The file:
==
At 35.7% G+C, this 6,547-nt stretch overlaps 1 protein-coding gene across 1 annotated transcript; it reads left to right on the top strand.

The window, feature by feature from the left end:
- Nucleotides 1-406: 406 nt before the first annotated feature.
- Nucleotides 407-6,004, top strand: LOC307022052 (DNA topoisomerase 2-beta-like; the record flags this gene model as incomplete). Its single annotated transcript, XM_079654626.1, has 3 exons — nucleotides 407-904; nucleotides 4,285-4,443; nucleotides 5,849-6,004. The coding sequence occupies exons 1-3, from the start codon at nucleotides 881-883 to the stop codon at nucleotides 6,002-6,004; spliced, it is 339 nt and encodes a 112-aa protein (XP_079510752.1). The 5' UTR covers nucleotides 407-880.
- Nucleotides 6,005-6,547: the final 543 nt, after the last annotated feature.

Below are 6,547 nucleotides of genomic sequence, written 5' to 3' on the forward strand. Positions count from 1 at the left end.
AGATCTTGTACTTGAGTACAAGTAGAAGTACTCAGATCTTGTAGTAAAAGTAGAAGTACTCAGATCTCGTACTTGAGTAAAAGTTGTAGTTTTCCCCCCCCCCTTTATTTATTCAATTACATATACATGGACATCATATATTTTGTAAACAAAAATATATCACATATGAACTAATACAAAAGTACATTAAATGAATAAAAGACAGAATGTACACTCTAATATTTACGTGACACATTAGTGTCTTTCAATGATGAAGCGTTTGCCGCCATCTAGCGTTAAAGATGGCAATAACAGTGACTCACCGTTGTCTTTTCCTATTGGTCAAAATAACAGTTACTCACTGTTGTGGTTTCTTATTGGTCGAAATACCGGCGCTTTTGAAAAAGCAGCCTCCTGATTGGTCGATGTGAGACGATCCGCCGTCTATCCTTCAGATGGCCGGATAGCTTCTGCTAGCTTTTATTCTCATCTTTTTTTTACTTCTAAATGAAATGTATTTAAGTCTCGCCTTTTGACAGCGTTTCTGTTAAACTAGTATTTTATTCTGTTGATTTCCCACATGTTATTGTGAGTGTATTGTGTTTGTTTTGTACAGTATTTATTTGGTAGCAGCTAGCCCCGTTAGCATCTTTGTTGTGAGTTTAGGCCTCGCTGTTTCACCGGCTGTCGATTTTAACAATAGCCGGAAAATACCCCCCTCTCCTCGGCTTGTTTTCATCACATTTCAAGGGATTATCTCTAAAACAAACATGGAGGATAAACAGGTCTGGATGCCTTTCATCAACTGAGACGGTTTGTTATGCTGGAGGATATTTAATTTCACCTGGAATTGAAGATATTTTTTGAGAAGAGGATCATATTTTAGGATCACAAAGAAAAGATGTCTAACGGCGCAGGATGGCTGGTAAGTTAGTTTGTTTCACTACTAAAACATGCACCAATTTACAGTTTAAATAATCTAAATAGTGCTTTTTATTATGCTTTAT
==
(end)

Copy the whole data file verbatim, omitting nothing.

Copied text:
At 35.7% G+C, this 6,547-nt stretch overlaps 1 protein-coding gene across 1 annotated transcript; it reads left to right on the top strand.

The window, feature by feature from the left end:
- Nucleotides 1-406: 406 nt before the first annotated feature.
- Nucleotides 407-6,004, top strand: LOC307022052 (DNA topoisomerase 2-beta-like; the record flags this gene model as incomplete). Its single annotated transcript, XM_079654626.1, has 3 exons — nucleotides 407-904; nucleotides 4,285-4,443; nucleotides 5,849-6,004. The coding sequence occupies exons 1-3, from the start codon at nucleotides 881-883 to the stop codon at nucleotides 6,002-6,004; spliced, it is 339 nt and encodes a 112-aa protein (XP_079510752.1). The 5' UTR covers nucleotides 407-880.
- Nucleotides 6,005-6,547: the final 543 nt, after the last annotated feature.

Below are 6,547 nucleotides of genomic sequence, written 5' to 3' on the forward strand. Positions count from 1 at the left end.
AGATCTTGTACTTGAGTACAAGTAGAAGTACTCAGATCTTGTAGTAAAAGTAGAAGTACTCAGATCTCGTACTTGAGTAAAAGTTGTAGTTTTCCCCCCCCCCTTTATTTATTCAATTACATATACATGGACATCATATATTTTGTAAACAAAAATATATCACATATGAACTAATACAAAAGTACATTAAATGAATAAAAGACAGAATGTACACTCTAATATTTACGTGACACATTAGTGTCTTTCAATGATGAAGCGTTTGCCGCCATCTAGCGTTAAAGATGGCAATAACAGTGACTCACCGTTGTCTTTTCCTATTGGTCAAAATAACAGTTACTCACTGTTGTGGTTTCTTATTGGTCGAAATACCGGCGCTTTTGAAAAAGCAGCCTCCTGATTGGTCGATGTGAGACGATCCGCCGTCTATCCTTCAGATGGCCGGATAGCTTCTGCTAGCTTTTATTCTCATCTTTTTTTTACTTCTAAATGAAATGTATTTAAGTCTCGCCTTTTGACAGCGTTTCTGTTAAACTAGTATTTTATTCTGTTGATTTCCCACATGTTATTGTGAGTGTATTGTGTTTGTTTTGTACAGTATTTATTTGGTAGCAGCTAGCCCCGTTAGCATCTTTGTTGTGAGTTTAGGCCTCGCTGTTTCACCGGCTGTCGATTTTAACAATAGCCGGAAAATACCCCCCTCTCCTCGGCTTGTTTTCATCACATTTCAAGGGATTATCTCTAAAACAAACATGGAGGATAAACAGGTCTGGATGCCTTTCATCAACTGAGACGGTTTGTTATGCTGGAGGATATTTAATTTCACCTGGAATTGAAGATATTTTTTGAGAAGAGGATCATATTTTAGGATCACAAAGAAAAGATGTCTAACGGCGCAGGATGGCTGGTAAGTTAGTTTGTTTCACTACTAAAACATGCACCAATTTACAGTTTAAATAATCTAAATAGTGCTTTTTATTATGCTTTAT